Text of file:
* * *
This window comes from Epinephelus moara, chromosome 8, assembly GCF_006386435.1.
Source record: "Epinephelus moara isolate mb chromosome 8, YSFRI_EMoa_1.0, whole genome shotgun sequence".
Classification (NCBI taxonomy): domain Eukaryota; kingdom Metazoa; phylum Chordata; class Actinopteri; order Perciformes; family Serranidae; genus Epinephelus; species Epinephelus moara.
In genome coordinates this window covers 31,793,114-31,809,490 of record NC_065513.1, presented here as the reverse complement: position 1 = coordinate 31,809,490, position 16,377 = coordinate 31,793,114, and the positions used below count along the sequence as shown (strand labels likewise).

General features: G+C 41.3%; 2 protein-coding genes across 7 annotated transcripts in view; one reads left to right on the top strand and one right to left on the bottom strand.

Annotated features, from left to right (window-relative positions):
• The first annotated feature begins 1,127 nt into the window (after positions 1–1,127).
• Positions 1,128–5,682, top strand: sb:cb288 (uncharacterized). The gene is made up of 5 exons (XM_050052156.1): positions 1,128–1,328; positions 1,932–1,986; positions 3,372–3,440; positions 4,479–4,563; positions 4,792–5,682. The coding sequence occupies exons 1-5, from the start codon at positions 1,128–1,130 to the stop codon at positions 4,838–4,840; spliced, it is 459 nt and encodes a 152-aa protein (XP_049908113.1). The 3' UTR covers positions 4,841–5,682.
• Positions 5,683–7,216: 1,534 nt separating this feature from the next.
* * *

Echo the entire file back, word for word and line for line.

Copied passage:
This window comes from Epinephelus moara, chromosome 8, assembly GCF_006386435.1.
Source record: "Epinephelus moara isolate mb chromosome 8, YSFRI_EMoa_1.0, whole genome shotgun sequence".
Classification (NCBI taxonomy): domain Eukaryota; kingdom Metazoa; phylum Chordata; class Actinopteri; order Perciformes; family Serranidae; genus Epinephelus; species Epinephelus moara.
In genome coordinates this window covers 31,793,114-31,809,490 of record NC_065513.1, presented here as the reverse complement: position 1 = coordinate 31,809,490, position 16,377 = coordinate 31,793,114, and the positions used below count along the sequence as shown (strand labels likewise).

General features: G+C 41.3%; 2 protein-coding genes across 7 annotated transcripts in view; one reads left to right on the top strand and one right to left on the bottom strand.

Annotated features, from left to right (window-relative positions):
• The first annotated feature begins 1,127 nt into the window (after positions 1–1,127).
• Positions 1,128–5,682, top strand: sb:cb288 (uncharacterized). The gene is made up of 5 exons (XM_050052156.1): positions 1,128–1,328; positions 1,932–1,986; positions 3,372–3,440; positions 4,479–4,563; positions 4,792–5,682. The coding sequence occupies exons 1-5, from the start codon at positions 1,128–1,130 to the stop codon at positions 4,838–4,840; spliced, it is 459 nt and encodes a 152-aa protein (XP_049908113.1). The 3' UTR covers positions 4,841–5,682.
• Positions 5,683–7,216: 1,534 nt separating this feature from the next.